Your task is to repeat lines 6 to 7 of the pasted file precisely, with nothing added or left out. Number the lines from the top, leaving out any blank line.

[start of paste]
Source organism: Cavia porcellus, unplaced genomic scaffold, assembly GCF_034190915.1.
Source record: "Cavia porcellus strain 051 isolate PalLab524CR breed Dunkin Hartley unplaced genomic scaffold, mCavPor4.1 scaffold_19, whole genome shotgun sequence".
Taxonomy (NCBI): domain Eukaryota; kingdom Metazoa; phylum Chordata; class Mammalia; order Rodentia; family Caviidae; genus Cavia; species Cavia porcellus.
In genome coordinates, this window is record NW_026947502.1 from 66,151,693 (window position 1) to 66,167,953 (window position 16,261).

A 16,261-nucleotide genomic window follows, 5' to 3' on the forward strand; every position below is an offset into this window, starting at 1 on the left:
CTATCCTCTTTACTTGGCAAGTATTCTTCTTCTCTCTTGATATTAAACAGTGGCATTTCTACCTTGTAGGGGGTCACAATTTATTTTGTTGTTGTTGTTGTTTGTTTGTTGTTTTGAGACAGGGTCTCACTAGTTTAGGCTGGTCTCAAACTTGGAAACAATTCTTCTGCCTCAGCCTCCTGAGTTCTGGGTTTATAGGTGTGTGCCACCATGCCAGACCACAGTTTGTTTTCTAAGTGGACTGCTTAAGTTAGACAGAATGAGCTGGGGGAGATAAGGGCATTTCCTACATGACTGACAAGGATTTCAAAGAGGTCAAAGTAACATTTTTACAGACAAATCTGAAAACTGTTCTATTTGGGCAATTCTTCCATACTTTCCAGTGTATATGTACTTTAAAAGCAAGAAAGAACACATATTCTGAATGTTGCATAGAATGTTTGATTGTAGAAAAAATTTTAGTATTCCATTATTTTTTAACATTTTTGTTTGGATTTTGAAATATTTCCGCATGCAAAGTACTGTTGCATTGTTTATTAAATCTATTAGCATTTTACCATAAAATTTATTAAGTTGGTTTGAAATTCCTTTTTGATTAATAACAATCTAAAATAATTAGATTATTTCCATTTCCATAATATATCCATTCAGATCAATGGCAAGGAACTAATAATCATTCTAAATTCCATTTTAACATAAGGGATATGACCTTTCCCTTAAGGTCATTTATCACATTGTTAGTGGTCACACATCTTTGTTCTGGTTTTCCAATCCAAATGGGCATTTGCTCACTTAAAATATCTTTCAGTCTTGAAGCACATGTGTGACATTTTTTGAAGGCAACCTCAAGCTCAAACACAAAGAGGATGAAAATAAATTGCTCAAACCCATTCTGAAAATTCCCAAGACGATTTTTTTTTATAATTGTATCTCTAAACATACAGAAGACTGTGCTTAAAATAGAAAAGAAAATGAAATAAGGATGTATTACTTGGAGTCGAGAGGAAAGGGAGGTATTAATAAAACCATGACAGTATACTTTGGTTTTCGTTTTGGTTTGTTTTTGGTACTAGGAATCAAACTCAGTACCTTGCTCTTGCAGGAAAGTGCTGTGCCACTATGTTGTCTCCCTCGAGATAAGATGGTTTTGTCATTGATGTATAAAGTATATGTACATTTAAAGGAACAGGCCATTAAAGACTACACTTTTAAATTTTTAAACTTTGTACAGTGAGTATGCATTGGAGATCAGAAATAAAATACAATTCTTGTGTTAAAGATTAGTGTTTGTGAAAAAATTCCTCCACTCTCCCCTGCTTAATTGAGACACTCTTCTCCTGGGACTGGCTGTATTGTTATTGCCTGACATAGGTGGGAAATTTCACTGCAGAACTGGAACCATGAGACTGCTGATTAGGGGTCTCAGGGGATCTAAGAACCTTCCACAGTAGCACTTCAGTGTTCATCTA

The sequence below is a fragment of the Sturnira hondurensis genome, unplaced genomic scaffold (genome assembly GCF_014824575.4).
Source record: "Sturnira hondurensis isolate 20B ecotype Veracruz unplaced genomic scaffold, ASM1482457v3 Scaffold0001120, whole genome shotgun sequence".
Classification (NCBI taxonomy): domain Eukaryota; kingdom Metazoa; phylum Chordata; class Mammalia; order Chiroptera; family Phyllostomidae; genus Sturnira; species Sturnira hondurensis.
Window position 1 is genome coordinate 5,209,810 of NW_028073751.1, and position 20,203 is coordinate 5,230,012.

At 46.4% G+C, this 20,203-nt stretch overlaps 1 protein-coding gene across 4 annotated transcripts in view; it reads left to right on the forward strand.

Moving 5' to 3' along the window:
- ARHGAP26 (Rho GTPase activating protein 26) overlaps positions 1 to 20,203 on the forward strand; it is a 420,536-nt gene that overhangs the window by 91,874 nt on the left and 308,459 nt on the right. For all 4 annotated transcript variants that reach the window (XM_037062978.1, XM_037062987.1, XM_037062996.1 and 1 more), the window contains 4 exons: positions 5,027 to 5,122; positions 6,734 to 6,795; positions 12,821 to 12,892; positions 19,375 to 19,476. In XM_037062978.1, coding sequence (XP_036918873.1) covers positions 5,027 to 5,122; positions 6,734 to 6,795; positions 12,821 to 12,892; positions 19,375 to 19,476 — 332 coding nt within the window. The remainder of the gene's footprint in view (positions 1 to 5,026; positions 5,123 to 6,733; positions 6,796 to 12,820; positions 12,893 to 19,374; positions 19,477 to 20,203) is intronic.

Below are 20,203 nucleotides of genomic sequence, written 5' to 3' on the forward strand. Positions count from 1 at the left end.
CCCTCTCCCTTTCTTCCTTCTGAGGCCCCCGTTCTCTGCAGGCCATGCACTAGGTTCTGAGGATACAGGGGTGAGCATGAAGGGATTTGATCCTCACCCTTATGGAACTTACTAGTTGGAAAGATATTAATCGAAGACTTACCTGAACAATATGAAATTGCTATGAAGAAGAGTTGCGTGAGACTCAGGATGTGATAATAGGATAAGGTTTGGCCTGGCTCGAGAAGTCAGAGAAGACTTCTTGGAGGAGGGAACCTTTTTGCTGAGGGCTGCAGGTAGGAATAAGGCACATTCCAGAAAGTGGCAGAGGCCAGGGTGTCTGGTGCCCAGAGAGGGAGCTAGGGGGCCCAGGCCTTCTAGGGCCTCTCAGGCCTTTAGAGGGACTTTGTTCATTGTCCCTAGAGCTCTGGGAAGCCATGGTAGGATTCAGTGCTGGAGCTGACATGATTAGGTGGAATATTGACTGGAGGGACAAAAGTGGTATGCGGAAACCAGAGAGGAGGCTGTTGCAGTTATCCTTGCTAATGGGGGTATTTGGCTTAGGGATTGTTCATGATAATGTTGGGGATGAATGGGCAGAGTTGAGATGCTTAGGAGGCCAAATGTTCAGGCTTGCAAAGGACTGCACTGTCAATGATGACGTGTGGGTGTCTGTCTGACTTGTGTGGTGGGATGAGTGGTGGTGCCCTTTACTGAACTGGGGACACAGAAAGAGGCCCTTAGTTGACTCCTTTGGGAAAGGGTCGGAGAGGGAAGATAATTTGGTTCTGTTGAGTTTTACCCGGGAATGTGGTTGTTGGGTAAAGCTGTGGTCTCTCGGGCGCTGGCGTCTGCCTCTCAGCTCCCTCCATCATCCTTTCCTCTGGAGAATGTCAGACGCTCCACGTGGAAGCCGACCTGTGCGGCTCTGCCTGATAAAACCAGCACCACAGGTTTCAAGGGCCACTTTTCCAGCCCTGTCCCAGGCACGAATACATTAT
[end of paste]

CTATCCTCTTTACTTGGCAAGTATTCTTCTTCTCTCTTGATATTAAACAGTGGCATTTCTACCTTGTAGGGGGTCACAATTTATTTTGTTGTTGTTGTTGTTTGTTTGTTGTTTTGAGACAGGGTCTCACTAGTTTAGGCTGGTCTCAAACTTGGAAACAATTCTTCTGCCTCAGCCTCCTGAGTTCTGGGTTTATAGGTGTGTGCCACCATGCCAGACCACAGTTTGTTTTCTAAGTGGACTGCTTAAGTTAGACAGAATGAGCTGGGGGAGATAAGGGCATTTCCTACATGACTGACAAGGATTTCAAAGAGGTCAAAGTAACATTTTTACAGACAAATCTGAAAACTGTTCTATTTGGGCAATTCTTCCATACTTTCCAGTGTATATGTACTTTAAAAGCAAGAAAGAACACATATTCTGAATGTTGCATAGAATGTTTGATTGTAGAAAAAATTTTAGTATTCCATTATTTTTTAACATTTTTGTTTGGATTTTGAAATATTTCCGCATGCAAAGTACTGTTGCATTGTTTATTAAATCTATTAGCATTTTACCATAAAATTTATTAAGTTGGTTTGAAATTCCTTTTTGATTAATAACAATCTAAAATAATTAGATTATTTCCATTTCCATAATATATCCATTCAGATCAATGGCAAGGAACTAATAATCATTCTAAATTCCATTTTAACATAAGGGATATGACCTTTCCCTTAAGGTCATTTATCACATTGTTAGTGGTCACACATCTTTGTTCTGGTTTTCCAATCCAAATGGGCATTTGCTCACTTAAAATATCTTTCAGTCTTGAAGCACATGTGTGACATTTTTTGAAGGCAACCTCAAGCTCAAACACAAAGAGGATGAAAATAAATTGCTCAAACCCATTCTGAAAATTCCCAAGACGATTTTTTTTTATAATTGTATCTCTAAACATACAGAAGACTGTGCTTAAAATAGAAAAGAAAATGAAATAAGGATGTATTACTTGGAGTCGAGAGGAAAGGGAGGTATTAATAAAACCATGACAGTATACTTTGGTTTTCGTTTTGGTTTGTTTTTGGTACTAGGAATCAAACTCAGTACCTTGCTCTTGCAGGAAAGTGCTGTGCCACTATGTTGTCTCCCTCGAGATAAGATGGTTTTGTCATTGATGTATAAAGTATATGTACATTTAAAGGAACAGGCCATTAAAGACTACACTTTTAAATTTTTAAACTTTGTACAGTGAGTATGCATTGGAGATCAGAAATAAAATACAATTCTTGTGTTAAAGATTAGTGTTTGTGAAAAAATTCCTCCACTCTCCCCTGCTTAATTGAGACACTCTTCTCCTGGGACTGGCTGTATTGTTATTGCCTGACATAGGTGGGAAATTTCACTGCAGAACTGGAACCATGAGACTGCTGATTAGGGGTCTCAGGGGATCTAAGAACCTTCCACAGTAGCACTTCAGTGTTCATCTA

The sequence below is a fragment of the Sturnira hondurensis genome, unplaced genomic scaffold (genome assembly GCF_014824575.4).